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Talking Agronomy with Ken McTaggart: Avoiding the knock-on effects of summer drought

It is past mid-July and harvest is firmly underway. Not a drop of rain since I last wrote and scorching temperatures have certainly dented our expectations. Even though most crops have appeared to cope reasonably well, exactly how serious that dent is remains to be seen. 

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A dry, early harvest will clear the decks nicely for autumn planting. However, we are going to have to be very careful with our cultivations if the drought is not also going to damage next season’s crops. We know the rain will come. But we have no idea when or how much. So we have to set-up our ground to enable it to re-wet in the best possible way, and have sufficient patience in our OSR drilling to wait until it does.


This has to be the season for top-down working with minimal subsoiling. The weather will have done a decent job of soil shattering at depth so we do not need deep cultivation. Especially if it brings up boulders that are almost impossible to work down without major moisture loss, and provide an ideal sanctuary for grass-weeds and slugs.

Instead, we need to cultivate lightly and consolidate well for ground that will both take and preserve moisture to give us decent OSR seedbeds and only sow when we have them. Vigorous, fast developing varieties do well for us in Kent even from sowing well into the second week of September. So we can afford to be patient.

As well as patience, establishment care will be more important than ever with our oilseed rape this season. In particular, the most consistent sowing depth; seedbed nitrate and phosphate where possible; thorough and even consolidation; and, robust early pest and weed control.

 

Although time is more on our side with winter cereals, we will be taking precisely the same top-down cultivation approach here. In this case, though, our whole focus is on getting the best possible glyphosate grass-weed control ahead of planting.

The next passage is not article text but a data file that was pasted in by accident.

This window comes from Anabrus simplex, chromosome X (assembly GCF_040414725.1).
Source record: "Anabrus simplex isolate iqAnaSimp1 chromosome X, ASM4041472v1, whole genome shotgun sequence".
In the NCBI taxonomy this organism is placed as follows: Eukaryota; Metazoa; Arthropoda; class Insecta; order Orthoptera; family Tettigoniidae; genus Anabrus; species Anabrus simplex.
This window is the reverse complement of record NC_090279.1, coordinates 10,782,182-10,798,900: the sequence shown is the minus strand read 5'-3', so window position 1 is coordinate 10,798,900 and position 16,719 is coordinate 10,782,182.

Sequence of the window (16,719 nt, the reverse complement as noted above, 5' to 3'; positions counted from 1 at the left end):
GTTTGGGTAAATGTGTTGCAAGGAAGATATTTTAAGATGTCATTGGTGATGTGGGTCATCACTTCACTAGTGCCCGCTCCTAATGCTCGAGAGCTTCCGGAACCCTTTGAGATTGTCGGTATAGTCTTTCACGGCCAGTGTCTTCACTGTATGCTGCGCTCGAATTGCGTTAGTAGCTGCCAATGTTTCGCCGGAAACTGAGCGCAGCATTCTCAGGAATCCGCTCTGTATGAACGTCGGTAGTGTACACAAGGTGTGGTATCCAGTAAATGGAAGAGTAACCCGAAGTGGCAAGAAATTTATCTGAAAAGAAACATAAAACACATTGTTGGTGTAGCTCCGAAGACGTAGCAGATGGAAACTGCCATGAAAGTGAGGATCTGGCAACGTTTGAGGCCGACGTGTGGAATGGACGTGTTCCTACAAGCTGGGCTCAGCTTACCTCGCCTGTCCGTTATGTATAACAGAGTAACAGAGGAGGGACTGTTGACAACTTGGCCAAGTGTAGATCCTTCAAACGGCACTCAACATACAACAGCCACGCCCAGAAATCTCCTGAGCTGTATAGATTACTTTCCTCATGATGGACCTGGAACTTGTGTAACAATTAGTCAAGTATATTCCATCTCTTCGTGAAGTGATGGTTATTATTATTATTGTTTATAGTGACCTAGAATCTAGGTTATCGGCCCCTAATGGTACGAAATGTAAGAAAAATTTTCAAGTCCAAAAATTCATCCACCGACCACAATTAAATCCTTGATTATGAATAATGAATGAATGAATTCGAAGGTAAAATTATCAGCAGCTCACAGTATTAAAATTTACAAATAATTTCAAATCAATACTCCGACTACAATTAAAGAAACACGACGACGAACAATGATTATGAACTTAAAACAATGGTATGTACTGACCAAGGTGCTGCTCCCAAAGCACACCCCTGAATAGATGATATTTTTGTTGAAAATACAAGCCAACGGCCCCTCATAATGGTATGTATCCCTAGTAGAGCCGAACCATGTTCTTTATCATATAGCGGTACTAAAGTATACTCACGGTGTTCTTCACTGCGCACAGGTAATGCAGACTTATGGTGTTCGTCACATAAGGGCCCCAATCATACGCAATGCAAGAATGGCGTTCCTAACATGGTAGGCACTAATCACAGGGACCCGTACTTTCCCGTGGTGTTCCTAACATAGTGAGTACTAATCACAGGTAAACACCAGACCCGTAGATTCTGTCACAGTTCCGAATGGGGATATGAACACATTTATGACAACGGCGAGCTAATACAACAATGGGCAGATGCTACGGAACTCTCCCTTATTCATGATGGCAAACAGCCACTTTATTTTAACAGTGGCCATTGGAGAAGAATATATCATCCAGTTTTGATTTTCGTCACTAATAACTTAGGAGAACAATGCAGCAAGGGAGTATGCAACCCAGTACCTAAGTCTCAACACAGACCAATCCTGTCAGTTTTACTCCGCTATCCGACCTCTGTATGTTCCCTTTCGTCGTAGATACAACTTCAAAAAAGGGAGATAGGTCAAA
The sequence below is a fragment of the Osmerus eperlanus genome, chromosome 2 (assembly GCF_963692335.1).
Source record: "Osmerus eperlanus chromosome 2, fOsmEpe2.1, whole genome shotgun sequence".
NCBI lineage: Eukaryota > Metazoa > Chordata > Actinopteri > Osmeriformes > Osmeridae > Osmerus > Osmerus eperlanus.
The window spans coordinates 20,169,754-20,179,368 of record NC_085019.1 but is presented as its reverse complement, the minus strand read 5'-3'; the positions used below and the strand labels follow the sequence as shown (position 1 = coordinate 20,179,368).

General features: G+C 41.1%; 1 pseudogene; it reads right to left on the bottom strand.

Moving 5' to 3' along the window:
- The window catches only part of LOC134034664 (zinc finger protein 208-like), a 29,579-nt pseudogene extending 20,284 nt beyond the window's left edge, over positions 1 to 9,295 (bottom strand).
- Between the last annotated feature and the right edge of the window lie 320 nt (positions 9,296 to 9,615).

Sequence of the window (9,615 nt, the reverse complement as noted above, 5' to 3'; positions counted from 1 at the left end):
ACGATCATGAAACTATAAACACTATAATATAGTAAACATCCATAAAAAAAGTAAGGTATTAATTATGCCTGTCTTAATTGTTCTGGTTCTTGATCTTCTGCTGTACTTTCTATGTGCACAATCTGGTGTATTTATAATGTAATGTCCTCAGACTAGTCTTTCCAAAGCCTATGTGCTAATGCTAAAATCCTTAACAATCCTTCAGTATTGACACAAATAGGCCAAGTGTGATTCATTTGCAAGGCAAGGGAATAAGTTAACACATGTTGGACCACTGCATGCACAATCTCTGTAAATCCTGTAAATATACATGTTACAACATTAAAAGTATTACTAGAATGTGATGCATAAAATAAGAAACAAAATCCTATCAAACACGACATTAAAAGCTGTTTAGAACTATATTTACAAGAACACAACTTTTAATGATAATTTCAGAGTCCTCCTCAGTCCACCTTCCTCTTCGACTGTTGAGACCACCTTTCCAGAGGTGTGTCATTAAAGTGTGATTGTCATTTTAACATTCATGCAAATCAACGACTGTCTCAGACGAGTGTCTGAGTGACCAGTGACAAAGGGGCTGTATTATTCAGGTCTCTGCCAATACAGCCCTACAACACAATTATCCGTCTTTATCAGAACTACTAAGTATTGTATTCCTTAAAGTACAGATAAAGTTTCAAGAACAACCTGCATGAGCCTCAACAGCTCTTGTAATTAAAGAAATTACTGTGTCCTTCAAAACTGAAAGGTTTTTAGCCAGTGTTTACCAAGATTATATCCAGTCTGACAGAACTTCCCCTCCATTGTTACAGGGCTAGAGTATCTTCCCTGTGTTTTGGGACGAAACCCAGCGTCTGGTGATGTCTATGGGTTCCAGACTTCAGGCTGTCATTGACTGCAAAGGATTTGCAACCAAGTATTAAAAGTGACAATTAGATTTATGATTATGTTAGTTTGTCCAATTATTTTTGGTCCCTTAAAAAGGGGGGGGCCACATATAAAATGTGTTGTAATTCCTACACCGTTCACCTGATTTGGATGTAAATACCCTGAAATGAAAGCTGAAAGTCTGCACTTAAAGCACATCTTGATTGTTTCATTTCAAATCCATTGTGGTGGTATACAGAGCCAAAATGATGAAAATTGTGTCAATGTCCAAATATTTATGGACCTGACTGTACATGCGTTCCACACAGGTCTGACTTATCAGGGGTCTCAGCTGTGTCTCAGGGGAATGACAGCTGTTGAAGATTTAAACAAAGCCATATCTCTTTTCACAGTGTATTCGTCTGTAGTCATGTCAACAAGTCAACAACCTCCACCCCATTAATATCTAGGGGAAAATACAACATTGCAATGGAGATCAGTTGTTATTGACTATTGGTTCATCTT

This is particularly important with black-grass and ryegrass proving so problematic in many wheat crops across the South East this season; the cold wet spring getting in the way of both post-emergence herbicide activity and crop competitiveness wherever autumn control was less than ideal.
Pre-planting glyphosate is one of our most important black-grass sprays these days. So our priority is to set up a fine, firm stale seedbed as soon as possible after drilling. Wherever we can get a good early flush of weed growth and have sufficient time ahead of drilling we spray it off and set up a second stale seedbed.

Following the Stow Longa recipe, though, we keep a six week gap between the last cultivation and drilling, and move as little soil as we can at drilling to wake up the least amount of weed seed. Equally important in our red-coded grass-weed fields is delaying wheat drilling until the second half of October, growing varieties Agrii research shows to be the most weed competitive, and sowing them at high enough seed rates.

Alongside these immediate cultural controls, building rotational strength is a must for us on our highest grass-weed risk ground. We are increasingly challenging second wheats, looking instead to winter beans or a range of spring crops. As well as being the best fit in most cases, we find barley our safest spring option in margin-earning – even where drought really hits performance.

Our key consideration here, though, is the best rotational value for our biggest earners – first wheat and winter rape. Providing our other cropping delivers this, its absolute performance is very much secondary.


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